The taste of  a microbrew at The River Company (http://www.therivercompanyrestaurant.com/) across the New River is even better when this is what I see from the deck.

This gorgeous oak stops me on my way down to Main Street …

… while this is the view that greets me as I drive home from work in the evening.

Sure, there are things that I miss by living in the rural part of Virginia (restaurant diversity for example), but views like this one taken from Attimo Winery (http://www.attimowinery.com/) sure help to make up for it!

The Beauty of Bikes

Motorcycles and photography … a combination of  two of my favorite things.   Motorcycles have been in my life for almost 5 years, and photography for about 1.  I’ve taken pictures for years but am just now putting some effort into it.   It’s a natural to combine the two and I’m sure I’ll be taking pictures of bikes for years to come.  This is just the beginning.

Most bikers work hard to make their bikes look good and ride well.  A walk out to my carport right now will reveal the fact that my bike needs some attention to detail.  It takes some time and elbow grease to bring out the beauty and shine in a bike and the time I’ve had with the bike lately has been spent riding it, not cleaning it.

Yikes!

Others have done better than I and I’ve had fun taking pictures of bikes the last couple weeks. Billy has been riding this 2003 Road King for 9 years.

  

  

Not all of my friends ride HDs but many of them do.

  

  

Another friend recently bought this bike and he finally has it back on the road after some repairs and upgrades. Check out the Sharkey’s sign reflected in the pipe.

  

Sharkey’s is a locally owned restaurant and bar, and at any given time, especially in the evening and on weekends, a line of bikes can usually be seen.  http://www.sharkeyswingandribjoint.com/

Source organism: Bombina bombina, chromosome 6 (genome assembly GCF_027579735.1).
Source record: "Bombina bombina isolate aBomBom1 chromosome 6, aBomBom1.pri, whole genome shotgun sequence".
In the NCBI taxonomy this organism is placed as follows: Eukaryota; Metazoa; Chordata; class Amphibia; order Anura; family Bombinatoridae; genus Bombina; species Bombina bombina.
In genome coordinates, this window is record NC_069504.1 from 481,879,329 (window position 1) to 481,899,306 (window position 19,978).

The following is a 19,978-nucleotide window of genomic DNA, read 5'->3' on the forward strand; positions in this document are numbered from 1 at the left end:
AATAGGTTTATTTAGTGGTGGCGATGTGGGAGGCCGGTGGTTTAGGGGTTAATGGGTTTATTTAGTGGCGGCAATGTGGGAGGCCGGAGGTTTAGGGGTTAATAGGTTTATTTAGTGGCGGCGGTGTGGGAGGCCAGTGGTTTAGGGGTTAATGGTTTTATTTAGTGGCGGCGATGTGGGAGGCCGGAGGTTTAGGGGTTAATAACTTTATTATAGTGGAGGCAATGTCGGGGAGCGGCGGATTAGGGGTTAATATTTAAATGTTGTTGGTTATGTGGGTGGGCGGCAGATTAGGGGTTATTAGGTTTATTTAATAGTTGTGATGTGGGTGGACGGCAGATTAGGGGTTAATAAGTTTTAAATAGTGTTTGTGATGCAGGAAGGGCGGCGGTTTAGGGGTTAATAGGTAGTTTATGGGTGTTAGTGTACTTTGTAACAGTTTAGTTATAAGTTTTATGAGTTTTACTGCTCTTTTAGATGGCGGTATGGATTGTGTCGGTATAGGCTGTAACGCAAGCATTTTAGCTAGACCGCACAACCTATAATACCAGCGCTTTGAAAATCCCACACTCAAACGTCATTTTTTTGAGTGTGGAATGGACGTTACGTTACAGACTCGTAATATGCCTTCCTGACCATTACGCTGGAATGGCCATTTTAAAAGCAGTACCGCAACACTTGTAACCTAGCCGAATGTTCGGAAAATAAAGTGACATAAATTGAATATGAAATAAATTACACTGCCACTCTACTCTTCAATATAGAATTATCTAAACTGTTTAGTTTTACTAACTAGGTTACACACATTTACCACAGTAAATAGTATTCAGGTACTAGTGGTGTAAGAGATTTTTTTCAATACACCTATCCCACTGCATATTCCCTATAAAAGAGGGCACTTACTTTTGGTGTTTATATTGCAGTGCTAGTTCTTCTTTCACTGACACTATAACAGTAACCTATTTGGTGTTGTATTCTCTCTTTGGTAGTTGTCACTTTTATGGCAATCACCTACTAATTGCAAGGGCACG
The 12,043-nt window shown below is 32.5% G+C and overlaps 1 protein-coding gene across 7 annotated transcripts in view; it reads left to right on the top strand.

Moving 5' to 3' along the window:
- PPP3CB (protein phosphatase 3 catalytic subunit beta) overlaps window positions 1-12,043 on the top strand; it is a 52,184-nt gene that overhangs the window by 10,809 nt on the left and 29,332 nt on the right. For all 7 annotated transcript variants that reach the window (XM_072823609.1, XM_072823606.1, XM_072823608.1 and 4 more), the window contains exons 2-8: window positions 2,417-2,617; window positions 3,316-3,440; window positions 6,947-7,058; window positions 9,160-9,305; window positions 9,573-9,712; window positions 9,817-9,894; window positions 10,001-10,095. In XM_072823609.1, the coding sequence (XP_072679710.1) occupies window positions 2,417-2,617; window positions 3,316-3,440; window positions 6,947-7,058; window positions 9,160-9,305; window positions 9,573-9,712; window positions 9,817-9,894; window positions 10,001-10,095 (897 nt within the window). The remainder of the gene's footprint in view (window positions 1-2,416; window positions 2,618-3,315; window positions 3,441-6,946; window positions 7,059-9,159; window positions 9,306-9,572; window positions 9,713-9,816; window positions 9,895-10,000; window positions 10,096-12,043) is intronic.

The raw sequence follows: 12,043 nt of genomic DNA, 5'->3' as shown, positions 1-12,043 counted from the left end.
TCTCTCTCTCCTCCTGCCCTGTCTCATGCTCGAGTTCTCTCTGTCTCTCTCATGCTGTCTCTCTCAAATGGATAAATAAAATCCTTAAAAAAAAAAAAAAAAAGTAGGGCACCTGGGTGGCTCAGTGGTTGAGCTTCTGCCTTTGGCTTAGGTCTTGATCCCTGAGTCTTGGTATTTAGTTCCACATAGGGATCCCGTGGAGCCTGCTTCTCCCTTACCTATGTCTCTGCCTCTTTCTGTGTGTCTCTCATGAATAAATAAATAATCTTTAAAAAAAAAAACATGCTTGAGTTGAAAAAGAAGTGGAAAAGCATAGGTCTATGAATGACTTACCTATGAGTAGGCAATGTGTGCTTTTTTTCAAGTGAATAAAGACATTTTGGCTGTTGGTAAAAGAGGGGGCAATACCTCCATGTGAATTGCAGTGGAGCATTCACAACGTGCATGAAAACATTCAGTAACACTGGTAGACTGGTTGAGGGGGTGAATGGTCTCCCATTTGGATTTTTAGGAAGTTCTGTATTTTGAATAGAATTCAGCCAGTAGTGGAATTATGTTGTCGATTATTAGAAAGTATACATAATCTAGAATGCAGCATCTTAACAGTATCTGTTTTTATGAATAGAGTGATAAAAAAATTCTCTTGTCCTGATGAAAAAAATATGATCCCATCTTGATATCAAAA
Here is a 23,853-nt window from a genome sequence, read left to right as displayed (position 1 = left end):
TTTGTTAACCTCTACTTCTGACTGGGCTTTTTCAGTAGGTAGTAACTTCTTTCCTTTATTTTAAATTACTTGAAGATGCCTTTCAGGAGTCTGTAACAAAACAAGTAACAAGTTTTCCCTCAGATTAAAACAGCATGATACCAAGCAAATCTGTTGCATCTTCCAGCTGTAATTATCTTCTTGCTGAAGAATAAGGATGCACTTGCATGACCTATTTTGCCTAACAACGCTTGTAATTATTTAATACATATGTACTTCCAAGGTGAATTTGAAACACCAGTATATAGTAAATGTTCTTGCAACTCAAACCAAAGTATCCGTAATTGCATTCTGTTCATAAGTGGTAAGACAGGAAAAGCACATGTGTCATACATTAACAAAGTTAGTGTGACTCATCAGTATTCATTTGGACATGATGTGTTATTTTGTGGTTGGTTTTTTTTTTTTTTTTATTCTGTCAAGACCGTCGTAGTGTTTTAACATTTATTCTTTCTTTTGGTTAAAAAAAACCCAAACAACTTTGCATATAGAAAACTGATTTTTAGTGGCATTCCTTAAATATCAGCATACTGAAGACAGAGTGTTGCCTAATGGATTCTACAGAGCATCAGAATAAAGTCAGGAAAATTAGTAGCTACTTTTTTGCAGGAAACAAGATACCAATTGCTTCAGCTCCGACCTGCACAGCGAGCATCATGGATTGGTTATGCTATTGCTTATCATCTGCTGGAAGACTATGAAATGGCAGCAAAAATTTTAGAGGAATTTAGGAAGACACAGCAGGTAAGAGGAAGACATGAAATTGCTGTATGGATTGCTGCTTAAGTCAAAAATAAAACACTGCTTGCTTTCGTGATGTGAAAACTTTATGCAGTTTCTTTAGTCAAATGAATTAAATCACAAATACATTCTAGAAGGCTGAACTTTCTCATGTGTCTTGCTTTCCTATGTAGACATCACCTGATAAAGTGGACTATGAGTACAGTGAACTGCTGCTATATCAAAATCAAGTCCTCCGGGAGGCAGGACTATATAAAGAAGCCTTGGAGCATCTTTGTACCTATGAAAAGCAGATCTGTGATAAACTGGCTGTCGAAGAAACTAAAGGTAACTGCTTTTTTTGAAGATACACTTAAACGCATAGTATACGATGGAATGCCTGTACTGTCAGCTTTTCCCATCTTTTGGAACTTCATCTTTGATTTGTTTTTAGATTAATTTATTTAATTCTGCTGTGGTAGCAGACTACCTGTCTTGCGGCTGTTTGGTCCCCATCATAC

A couple of the pictures that follow were taken with my cell phone camera and while they are not great photos, they do show how bikers work to make their machines look unique.

    

I love the combination of black and chrome …

  

But the colors are pretty too.

 

   

There’s something about that line of bikes that I love to shoot, whether parked in front of a beverage establishment …

… or riding down the road.

So until next time … Ride Safe and Have Fun!

I know I sure will!

The 2012 Bike Trip – Tennessee: Bristol and then Home

As my friend Rick said “who knew Bristol is such a cool place?”.  Well, I’m sure many already knew, but I sure didn’t!  What a great downtown area! Many others evidently thought so too because I could not get breakfast without waiting in line for 30 minutes, and after waiting in line a lot last evening, I just couldn’t do it.

  

Bristol went all out in preparation for the Gentlemen of the Road Stopover, to the point of displaying flags from Britain, the US and Virginia on all the flagpoles.

  

Carol sent me the following link which has a nice review of last night’s concert but also provides information about Bristol.  Mumford and Sons chose communities like Bristol, that are part of  National Trust Mainstreet Communities, in which to play their stopovers, and returned nearly one percent of ticket sales to downtown revitalization.  Now I love them even more!

http://swvatoday.wordpress.com/2012/08/12/well-played-mumford-and-sons-well-played/

  

So after taking pictures of historic buildings like the Post Office, The Paramount, the train station, and the sign across the road, I headed out of town on Rt 11, towards home.